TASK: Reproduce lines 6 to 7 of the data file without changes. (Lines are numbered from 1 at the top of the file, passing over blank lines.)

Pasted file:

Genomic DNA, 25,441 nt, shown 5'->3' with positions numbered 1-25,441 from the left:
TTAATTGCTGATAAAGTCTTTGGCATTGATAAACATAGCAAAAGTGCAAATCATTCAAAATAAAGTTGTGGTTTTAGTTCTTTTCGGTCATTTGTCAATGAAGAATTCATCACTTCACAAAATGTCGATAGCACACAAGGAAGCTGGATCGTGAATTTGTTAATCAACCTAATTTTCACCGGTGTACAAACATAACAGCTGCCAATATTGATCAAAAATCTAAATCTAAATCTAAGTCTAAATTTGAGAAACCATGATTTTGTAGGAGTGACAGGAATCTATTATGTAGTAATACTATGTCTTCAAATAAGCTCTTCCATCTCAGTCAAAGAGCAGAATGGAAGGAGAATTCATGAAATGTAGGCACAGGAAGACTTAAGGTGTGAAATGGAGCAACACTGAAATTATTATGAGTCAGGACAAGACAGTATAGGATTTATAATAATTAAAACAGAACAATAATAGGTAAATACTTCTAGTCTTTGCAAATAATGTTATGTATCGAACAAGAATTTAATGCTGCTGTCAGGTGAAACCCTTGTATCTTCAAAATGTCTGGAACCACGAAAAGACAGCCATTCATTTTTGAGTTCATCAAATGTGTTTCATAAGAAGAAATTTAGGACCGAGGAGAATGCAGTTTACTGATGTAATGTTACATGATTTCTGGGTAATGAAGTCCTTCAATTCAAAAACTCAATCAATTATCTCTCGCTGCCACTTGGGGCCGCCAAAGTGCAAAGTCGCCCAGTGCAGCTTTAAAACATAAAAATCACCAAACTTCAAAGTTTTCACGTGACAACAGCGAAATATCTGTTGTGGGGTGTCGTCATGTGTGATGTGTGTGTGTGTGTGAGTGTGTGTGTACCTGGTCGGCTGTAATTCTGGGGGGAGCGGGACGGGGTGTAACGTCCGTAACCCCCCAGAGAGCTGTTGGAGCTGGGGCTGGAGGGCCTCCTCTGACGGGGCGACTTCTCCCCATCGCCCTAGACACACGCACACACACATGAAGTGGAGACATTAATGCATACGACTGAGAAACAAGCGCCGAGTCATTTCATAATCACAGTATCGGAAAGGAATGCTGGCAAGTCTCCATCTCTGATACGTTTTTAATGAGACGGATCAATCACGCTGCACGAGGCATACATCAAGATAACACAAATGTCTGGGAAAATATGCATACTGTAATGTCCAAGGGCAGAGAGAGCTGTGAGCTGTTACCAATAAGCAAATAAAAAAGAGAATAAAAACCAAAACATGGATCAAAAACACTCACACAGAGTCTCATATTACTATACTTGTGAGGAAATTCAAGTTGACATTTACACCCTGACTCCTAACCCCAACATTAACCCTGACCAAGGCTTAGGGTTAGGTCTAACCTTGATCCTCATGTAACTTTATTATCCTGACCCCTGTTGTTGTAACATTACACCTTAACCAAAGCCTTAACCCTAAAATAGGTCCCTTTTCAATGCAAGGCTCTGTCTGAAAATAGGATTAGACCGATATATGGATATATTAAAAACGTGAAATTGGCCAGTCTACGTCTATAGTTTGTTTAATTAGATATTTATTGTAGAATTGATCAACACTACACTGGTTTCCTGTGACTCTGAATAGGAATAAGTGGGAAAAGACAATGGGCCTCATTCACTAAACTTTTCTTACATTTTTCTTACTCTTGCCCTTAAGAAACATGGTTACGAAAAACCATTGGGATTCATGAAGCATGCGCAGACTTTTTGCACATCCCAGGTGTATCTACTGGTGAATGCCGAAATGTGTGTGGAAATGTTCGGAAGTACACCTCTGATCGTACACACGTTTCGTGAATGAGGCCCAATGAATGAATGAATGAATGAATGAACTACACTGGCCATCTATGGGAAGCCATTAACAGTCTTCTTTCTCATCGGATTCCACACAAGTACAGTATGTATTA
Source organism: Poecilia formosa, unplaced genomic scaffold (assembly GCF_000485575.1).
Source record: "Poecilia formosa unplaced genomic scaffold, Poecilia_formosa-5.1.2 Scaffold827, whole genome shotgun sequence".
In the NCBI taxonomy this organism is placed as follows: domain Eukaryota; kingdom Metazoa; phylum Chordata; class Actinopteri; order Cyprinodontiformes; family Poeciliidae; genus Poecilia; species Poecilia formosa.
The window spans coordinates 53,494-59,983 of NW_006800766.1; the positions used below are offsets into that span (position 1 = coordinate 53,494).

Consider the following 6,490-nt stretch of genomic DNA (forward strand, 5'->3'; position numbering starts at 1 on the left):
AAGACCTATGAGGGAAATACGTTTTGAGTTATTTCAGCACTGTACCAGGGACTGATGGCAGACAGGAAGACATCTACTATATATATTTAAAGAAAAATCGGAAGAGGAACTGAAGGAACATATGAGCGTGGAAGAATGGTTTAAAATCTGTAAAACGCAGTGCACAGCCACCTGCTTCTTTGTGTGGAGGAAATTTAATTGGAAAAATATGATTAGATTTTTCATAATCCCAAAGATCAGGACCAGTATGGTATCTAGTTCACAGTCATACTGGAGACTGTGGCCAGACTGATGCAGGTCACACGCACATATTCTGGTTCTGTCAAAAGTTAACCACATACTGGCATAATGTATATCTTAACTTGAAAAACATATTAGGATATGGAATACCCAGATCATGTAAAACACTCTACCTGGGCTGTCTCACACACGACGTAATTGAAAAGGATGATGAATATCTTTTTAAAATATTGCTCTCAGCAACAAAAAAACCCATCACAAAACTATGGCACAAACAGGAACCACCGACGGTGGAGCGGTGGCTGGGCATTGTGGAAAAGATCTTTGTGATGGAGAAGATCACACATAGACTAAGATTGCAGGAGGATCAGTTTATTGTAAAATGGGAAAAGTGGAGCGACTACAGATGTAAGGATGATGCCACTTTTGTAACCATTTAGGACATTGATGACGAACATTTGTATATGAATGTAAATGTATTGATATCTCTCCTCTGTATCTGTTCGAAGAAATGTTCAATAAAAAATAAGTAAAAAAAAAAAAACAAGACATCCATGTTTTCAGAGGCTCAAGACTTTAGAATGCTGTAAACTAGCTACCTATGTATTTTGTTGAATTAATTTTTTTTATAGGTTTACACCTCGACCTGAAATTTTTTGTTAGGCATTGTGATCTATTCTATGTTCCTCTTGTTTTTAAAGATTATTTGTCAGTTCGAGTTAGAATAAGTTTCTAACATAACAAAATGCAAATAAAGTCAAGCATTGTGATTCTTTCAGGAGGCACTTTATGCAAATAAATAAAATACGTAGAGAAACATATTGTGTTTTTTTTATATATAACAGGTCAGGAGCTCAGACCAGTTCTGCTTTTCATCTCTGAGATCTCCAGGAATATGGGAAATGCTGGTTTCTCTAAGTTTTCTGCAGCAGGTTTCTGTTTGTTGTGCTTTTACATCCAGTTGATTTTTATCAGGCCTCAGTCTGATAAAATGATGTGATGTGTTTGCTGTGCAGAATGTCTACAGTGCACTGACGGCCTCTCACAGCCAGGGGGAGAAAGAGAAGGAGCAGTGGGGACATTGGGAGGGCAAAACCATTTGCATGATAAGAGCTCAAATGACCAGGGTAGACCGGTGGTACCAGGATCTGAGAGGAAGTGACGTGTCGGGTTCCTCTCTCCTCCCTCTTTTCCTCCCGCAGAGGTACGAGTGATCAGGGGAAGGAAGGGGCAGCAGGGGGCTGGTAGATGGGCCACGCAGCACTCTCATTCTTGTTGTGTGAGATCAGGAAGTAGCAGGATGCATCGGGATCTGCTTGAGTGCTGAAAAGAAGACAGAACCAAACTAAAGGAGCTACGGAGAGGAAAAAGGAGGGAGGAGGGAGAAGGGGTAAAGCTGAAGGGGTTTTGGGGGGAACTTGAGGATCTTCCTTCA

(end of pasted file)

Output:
The window spans coordinates 53,494-59,983 of NW_006800766.1; the positions used below are offsets into that span (position 1 = coordinate 53,494).

Consider the following 6,490-nt stretch of genomic DNA (forward strand, 5'->3'; position numbering starts at 1 on the left):